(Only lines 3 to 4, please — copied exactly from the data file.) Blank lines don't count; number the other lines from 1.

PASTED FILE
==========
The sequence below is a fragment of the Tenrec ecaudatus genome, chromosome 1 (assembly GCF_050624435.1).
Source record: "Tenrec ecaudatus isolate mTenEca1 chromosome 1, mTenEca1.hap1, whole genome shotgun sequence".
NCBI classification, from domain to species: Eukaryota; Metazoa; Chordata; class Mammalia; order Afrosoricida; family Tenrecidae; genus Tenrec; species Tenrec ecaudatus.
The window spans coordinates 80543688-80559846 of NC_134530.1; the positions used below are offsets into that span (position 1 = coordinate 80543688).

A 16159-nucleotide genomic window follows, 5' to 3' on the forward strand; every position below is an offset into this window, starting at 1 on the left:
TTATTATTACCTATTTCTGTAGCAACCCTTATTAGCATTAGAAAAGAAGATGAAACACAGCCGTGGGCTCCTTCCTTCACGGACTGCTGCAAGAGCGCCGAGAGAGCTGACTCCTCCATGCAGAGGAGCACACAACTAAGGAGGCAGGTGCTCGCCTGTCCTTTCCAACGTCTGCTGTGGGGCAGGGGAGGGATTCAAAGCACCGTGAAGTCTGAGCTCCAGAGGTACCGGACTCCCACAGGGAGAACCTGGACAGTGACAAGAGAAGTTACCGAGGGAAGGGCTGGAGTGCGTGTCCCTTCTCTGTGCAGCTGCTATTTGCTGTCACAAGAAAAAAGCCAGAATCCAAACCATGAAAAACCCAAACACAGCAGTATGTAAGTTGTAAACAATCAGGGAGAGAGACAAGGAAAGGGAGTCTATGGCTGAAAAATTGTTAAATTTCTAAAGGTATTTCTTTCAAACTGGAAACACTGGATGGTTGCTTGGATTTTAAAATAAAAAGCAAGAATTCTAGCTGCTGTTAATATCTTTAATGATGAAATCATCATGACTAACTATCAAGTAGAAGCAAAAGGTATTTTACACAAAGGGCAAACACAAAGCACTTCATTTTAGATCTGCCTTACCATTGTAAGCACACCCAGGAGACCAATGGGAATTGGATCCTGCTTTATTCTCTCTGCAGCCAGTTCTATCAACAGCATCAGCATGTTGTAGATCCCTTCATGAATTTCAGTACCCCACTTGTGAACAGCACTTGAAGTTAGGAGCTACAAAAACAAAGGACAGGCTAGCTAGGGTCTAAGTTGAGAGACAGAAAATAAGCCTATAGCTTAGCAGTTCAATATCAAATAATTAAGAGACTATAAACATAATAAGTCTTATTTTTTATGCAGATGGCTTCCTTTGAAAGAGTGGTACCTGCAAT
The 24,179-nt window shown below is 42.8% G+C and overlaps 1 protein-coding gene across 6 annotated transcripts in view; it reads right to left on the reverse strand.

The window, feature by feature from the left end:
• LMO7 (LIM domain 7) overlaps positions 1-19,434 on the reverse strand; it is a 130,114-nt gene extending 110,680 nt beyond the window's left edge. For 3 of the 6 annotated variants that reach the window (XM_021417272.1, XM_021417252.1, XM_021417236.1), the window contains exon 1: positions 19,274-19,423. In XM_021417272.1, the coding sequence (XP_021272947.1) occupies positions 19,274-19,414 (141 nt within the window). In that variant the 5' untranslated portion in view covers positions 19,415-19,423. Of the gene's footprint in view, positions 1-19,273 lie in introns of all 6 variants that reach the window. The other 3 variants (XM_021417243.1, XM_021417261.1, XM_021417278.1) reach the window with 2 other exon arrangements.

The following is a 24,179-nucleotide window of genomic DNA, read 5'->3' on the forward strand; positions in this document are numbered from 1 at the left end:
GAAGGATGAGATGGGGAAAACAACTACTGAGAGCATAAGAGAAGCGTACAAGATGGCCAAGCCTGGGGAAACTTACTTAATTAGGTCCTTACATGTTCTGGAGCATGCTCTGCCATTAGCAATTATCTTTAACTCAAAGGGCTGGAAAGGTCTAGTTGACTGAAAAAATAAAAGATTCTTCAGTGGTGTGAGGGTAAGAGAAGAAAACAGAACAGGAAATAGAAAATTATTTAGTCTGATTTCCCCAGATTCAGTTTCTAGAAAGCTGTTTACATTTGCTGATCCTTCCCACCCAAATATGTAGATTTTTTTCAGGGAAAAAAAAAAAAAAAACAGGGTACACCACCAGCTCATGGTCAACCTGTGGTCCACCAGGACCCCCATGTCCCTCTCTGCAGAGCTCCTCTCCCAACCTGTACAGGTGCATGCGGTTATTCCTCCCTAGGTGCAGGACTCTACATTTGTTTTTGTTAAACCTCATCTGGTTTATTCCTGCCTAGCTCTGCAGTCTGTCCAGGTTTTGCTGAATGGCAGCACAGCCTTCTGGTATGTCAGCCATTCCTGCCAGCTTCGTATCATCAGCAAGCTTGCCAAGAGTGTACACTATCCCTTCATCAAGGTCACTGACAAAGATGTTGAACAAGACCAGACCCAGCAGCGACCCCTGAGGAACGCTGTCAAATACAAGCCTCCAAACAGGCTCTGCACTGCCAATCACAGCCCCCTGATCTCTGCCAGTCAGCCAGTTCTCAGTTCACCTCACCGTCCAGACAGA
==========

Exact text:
NCBI classification, from domain to species: Eukaryota; Metazoa; Chordata; class Mammalia; order Afrosoricida; family Tenrecidae; genus Tenrec; species Tenrec ecaudatus.
The window spans coordinates 80543688-80559846 of NC_134530.1; the positions used below are offsets into that span (position 1 = coordinate 80543688).